Talk:Firewall (computing)

From Wikipedia, the free encyclopedia
Jump to: navigation, search
          This article is of interest to the following WikiProjects:
WikiProject Computing / Networking (Rated Start-class, High-importance)
WikiProject icon This article is within the scope of WikiProject Computing, a collaborative effort to improve the coverage of computers, computing, and information technology on Wikipedia. If you would like to participate, please visit the project page, where you can join the discussion and see a list of open tasks.
Start-Class article Start  This article has been rated as Start-Class on the project's quality scale.
 High  This article has been rated as High-importance on the project's importance scale.
Taskforce icon
This article is supported by Networking task force (marked as High-importance).
WikiProject Computer Security / Computing  (Rated Start-class, Top-importance)
WikiProject icon This article is within the scope of WikiProject Computer Security, a collaborative effort to improve the coverage of computer security on Wikipedia. If you would like to participate, please visit the project page, where you can join the discussion and see a list of open tasks.
Start-Class article Start  This article has been rated as Start-Class on the project's quality scale.
 Top  This article has been rated as Top-importance on the project's importance scale.
Taskforce icon
This article is supported by WikiProject Computing (marked as High-importance).
WikiProject Software / Computing  (Rated Start-class)
WikiProject icon This article is within the scope of WikiProject Software, a collaborative effort to improve the coverage of software on Wikipedia. If you would like to participate, please visit the project page, where you can join the discussion and see a list of open tasks.
Start-Class article Start  This article has been rated as Start-Class on the project's quality scale.
 ???  This article has not yet received a rating on the project's importance scale.
Taskforce icon
This article is supported by WikiProject Computing.

Proposal of redefining "Firewall" and adding more credible sources[edit]

I believe the initial definition of firewall provided in this article is a bit ambiguous and lacking in detail. Likewise, I'd like to point out that there are very little sources cited. There are even entire sections within this article that go into explaining a specific topic, without citing a single reference. — Preceding unsigned comment added by CGuerrero-NJITWILL (talkcontribs) 18:58, 7 April 2012 (UTC)

Proposal of redirecting to Firewall (networking)[edit]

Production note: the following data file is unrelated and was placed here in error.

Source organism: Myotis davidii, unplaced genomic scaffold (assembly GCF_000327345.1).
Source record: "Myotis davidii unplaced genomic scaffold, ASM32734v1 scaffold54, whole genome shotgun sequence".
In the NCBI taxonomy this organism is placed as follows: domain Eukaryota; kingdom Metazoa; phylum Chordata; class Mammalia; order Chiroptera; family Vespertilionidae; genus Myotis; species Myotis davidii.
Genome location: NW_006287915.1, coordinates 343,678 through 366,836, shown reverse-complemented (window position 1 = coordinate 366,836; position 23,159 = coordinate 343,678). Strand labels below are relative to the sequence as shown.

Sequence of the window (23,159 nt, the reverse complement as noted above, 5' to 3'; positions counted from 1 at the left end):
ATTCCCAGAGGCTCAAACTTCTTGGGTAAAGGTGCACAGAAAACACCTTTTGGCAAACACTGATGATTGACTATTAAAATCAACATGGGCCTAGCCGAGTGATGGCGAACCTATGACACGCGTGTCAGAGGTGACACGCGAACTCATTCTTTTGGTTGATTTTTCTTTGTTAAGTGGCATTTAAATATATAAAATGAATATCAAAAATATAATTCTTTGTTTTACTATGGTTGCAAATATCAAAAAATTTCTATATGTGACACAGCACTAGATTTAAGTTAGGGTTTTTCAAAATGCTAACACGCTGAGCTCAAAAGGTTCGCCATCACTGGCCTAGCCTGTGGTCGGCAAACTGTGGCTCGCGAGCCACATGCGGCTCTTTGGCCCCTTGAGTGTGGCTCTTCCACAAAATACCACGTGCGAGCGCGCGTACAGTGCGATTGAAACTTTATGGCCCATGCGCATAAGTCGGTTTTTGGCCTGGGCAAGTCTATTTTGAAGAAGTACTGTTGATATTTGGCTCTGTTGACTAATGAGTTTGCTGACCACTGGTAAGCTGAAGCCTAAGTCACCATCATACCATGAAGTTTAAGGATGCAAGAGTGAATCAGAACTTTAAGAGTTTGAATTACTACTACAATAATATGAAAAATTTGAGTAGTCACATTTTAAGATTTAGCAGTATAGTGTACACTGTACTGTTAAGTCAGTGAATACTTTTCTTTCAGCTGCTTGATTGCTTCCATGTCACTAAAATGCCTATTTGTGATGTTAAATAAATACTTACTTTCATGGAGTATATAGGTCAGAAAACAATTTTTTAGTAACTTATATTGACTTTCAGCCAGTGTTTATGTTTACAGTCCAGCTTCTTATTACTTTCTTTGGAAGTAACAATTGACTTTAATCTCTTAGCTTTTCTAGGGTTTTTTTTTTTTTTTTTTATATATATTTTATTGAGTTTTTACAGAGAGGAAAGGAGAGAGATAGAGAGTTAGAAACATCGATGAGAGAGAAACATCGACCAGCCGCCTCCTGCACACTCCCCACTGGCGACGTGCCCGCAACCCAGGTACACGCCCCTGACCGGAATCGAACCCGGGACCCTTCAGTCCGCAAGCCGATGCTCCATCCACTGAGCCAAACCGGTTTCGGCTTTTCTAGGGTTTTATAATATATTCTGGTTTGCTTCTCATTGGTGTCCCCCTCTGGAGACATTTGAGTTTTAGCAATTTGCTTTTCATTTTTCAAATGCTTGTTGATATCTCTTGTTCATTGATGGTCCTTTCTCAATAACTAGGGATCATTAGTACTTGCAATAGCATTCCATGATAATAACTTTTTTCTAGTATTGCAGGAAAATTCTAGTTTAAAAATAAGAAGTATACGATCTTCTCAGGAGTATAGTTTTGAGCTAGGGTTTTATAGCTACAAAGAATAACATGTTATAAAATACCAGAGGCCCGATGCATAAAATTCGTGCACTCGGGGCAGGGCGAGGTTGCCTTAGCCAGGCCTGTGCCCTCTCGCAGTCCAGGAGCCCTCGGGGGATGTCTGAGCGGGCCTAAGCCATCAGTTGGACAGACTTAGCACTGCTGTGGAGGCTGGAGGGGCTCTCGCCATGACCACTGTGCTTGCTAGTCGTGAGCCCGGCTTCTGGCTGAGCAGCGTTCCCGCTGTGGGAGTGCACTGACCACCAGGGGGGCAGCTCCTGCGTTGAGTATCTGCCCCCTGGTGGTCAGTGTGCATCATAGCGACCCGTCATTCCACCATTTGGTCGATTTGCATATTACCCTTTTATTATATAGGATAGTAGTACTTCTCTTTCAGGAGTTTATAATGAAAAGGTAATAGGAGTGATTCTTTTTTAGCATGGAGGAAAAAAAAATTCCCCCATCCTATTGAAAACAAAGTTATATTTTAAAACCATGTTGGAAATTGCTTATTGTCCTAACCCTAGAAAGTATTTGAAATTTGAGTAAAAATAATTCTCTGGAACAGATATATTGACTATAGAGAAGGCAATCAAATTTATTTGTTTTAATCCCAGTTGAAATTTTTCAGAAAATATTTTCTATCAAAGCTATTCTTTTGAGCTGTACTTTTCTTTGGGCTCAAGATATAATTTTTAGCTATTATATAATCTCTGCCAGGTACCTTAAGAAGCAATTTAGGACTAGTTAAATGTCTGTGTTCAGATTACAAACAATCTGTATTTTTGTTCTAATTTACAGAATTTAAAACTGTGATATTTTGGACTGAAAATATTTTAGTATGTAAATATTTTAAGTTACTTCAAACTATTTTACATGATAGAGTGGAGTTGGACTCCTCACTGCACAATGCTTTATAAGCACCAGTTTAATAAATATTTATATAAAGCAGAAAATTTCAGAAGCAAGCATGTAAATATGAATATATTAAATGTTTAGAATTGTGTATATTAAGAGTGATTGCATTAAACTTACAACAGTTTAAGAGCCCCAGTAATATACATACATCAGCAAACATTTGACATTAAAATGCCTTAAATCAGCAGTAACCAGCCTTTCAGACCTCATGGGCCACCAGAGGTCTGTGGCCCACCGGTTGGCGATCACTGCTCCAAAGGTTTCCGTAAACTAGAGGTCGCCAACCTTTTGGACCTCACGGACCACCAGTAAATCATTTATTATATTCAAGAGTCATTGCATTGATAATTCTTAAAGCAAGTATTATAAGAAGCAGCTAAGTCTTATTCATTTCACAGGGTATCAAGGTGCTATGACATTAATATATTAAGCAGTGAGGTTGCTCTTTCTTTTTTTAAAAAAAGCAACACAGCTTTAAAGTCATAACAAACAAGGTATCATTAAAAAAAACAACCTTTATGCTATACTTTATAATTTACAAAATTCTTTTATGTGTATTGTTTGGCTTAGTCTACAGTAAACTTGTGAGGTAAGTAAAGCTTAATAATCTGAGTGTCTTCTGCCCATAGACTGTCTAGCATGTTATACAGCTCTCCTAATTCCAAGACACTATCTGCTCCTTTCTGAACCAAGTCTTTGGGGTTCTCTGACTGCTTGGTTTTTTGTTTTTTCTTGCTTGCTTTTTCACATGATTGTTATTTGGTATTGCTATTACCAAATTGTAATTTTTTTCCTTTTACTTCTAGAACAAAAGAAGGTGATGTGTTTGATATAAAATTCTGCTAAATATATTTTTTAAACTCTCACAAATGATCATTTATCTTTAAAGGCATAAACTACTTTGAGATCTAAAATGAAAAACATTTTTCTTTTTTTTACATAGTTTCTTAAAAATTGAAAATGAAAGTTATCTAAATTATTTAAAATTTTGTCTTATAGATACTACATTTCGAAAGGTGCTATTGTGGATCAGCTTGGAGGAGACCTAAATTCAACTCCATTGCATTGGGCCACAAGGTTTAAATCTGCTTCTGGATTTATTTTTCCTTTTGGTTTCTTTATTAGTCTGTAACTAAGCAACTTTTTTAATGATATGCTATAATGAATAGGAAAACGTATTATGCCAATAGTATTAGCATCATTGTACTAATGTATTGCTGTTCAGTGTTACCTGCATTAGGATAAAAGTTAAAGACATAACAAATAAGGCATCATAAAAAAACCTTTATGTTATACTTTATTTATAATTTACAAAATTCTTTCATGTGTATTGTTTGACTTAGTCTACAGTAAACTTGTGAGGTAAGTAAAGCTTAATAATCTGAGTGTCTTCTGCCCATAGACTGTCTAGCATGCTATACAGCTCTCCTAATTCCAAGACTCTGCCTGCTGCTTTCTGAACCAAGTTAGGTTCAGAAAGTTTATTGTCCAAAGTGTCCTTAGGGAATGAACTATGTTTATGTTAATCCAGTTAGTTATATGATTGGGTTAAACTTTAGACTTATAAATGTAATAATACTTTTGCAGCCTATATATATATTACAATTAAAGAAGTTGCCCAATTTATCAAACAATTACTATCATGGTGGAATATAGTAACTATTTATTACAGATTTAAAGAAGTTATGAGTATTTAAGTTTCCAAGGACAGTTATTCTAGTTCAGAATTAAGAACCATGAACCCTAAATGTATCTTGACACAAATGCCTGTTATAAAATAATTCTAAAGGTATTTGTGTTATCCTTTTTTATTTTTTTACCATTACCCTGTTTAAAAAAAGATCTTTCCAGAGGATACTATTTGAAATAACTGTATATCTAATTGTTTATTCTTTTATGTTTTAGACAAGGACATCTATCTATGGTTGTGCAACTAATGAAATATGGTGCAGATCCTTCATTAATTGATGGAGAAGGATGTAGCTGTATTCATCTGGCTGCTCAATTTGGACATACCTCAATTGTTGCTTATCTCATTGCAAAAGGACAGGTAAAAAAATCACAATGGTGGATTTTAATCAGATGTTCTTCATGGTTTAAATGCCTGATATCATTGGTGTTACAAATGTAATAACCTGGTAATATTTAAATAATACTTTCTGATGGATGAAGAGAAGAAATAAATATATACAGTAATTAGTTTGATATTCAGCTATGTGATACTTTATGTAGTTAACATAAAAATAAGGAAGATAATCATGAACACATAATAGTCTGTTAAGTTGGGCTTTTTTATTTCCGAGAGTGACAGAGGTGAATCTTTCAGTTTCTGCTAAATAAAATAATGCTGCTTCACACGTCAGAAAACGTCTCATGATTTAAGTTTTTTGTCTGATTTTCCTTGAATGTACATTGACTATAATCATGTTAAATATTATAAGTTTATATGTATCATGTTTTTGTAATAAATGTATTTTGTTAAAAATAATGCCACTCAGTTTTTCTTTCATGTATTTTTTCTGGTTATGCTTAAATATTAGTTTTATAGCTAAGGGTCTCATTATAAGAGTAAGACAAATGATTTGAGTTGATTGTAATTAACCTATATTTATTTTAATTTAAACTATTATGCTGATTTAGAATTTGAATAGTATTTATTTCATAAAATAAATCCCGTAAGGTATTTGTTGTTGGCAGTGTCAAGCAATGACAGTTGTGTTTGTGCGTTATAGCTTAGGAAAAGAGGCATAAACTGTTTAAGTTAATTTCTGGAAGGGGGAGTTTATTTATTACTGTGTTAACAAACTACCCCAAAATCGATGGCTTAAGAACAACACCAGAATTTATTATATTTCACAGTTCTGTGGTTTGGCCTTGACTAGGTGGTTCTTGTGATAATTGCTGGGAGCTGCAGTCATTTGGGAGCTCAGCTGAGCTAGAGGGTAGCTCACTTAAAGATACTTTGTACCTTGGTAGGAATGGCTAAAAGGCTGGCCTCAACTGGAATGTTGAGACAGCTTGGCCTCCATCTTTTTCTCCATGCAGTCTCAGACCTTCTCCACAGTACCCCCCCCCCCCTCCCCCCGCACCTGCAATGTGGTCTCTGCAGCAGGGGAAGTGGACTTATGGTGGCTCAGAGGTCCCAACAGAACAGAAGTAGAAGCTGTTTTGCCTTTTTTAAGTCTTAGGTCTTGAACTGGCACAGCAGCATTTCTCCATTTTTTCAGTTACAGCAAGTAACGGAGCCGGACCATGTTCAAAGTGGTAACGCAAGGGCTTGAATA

Inaccuracies – UDP[edit]

"# Circuit-level gateway: Applies security mechanisms when a TCP or UDP connection is established. Once the connection has been made, packets can flow between the hosts without further checking." UDP is a connectionless protocol and thus this doesn't make sense. Andy Buchanan (talk) 17:16, 14 December 2009 (UTC)

That's true, but still stateful firewalls use a connection-like concept for UDP packets, much like they do for TCP connections. Here's roughly how it works:
  • Once a UDP packet has been passed based on the firewall rules, the firewall creates an entry in its state-table.
  • Subsequent UDP packets are checked against the state-table first, and when source and destination match (i.e. IP-addresses and port numbers on both ends of the "connection" remain the same) the packet is passed without further checking it against the firewall rules.
  • The entry in the state-table is removed when it times out, typically in a few minutes.
Only the last step differs from TCP (TCP-entries in the state-table typically have a time-out of hours, the closing of TCP-connections is normally detected by inspecting the IP-headers), and I guess that's why "UDP-connection" creeped into firewall-speak. Like you stated, that is confusing and inaccurate.
Despite that the concept works fine. In the context of stateful firewalls, the word connection means nothing else than that an entry exists in the firewall's state-table. Jaho (talk) 18:19, 6 July 2010 (UTC)
Or if you prefer a less technical answer: many words have more than one meaning. The word connection has a different meaning in the context of firewalls, than in the context of TCP endpoints. In the context of firewalls it merely means that data has been exchanged in the last few minutes. Jaho (talk) 19:22, 6 July 2010 (UTC)


What means the sentence: "A firewall is also called a Border Protection Device (BPD), especially in NATO contexts, or packet filter in BSD contexts."? Especially what means NATO contexts in this case? Why the Link to the North Atlantic Treaty Organisation?